Figure5: Graphical Representation of Equilibrium
Theequilibrium price is the price at which the needs of consumers andthe supply of the producers are in synch. At this price, the quantitydemanded is equal to the quantity supplied.
Differentmeasures exist for elasticities and they include the price elasticityand cross elasticity.
PriceElasticity of Demand and Supply
Inboth the demand and supply curves, there is an indication of therelationship between price and the number of units that are eitherdemanded or supplied. Price elasticity refers to the ratio betweenthe percentage change in the quantity that is demanded or suppliedand the equivalent change in price. The price elasticity of demandrefers to the change in the percentage of quantity demanded of a goodor service as a proportion of the percentage change in the prices. Onthe other hand, the price elasticity of supply refers to theproportional change in the quantity supplied as divided by the pricechanges percentage.
Elasticitiesare categorized into three including elastic, inelastic and unitary.For the elastic one, the elasticity is known to be greater than one,and it is an indication of the high degree of changes in the price.On the other hand, for the inelastic demand or supply, the elasticityis less than one, and this is a low indication rate of responsivenessto changes in prices. For the unitary elasticity, the responsivenessof demand or supply is proportional in nature.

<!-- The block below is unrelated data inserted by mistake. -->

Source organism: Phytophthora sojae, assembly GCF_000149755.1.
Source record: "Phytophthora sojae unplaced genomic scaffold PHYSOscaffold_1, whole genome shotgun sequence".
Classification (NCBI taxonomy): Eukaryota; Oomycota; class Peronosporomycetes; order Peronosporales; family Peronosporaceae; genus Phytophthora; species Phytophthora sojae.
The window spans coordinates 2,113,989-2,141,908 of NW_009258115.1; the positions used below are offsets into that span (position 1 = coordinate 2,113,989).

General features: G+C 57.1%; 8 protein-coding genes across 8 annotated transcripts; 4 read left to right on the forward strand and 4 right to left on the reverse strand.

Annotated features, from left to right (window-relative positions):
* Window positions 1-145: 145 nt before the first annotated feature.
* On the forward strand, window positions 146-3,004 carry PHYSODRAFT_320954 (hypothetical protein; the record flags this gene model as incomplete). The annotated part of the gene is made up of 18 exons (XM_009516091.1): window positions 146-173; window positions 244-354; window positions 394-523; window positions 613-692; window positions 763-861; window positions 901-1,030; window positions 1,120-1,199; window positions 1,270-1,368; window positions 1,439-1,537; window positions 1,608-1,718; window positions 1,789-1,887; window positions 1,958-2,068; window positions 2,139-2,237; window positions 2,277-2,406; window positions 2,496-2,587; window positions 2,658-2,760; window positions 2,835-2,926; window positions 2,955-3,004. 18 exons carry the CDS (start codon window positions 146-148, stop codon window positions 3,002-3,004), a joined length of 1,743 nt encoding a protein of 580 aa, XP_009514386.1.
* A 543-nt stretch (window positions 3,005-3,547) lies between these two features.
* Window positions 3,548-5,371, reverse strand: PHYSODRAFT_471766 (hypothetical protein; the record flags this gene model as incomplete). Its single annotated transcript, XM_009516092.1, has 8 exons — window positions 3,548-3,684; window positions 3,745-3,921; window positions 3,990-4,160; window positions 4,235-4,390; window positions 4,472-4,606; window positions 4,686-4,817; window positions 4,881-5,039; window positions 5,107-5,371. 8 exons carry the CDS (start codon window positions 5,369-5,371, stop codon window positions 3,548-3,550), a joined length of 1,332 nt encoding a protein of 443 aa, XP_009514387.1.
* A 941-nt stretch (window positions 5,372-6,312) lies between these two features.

Whencalculating the elasticity, the average percent change in thequantity, price is captured, and this is known as the midpoint methodfor elasticity.
%change in quantity = Q2–Q1/(Q2+ Q1)/2 × 100
%change in price =P2– P1/(P2+ P1)/2 × 100
Giventhat the midpoint method uses the same base for both cases, one canget similar elasticity between any two-price points regardless of theexistence of increase or decrease in price.
Apartfrom the mentioned types of elasticities, there are other types ofelasticities, which include perfect, zero and constant. For theperfect elasticity, either the quantity demanded or the quantitysupplied changes by just an infinite amount in response to the pricechanges. On the other hand, there is zero elasticity or perfectinelasticity where despite the percentage change in price the resultis zero change in the quantity. The other is constant unitaryelasticity, which implies that when price in supply or demand curvechange by 1% the result in quantity change of 1%.
Thislaw is mainly anchored on observing the manner in which individualsact to allocate their scarce resources in the different commoditiesthat give them utmost satisfaction (Baumol & Blinder, 2015).Often, human beings are presented with the opportunity to makedecisions regarding the things that they will consume and often thesethings are pegged on the resources available. In this area, there isthe utility theory that recommends that rational individuals will becareful when evaluating and consuming certain bundle of goods thatwill result in utmost satisfaction.
Inthis theory, several basic concepts exist that create the fundamentalprinciples of consumer demand behavior. The two most importantprinciples include the Marginal Utility and the Law of DiminishingMarginal Utility (Baumol & Blinder, 2015). These two conceptsadmit that persons or consumers in most cases get less additionalvalue for every identical item that they get. The theory discussedimmensely contributes to the broader concept of general supply anddemand theory. One of the assumptions under which the theory operatesis that all the consumers are rational and work hard to get maximumutility out of their consumption (Baumol & Blinder, 2015).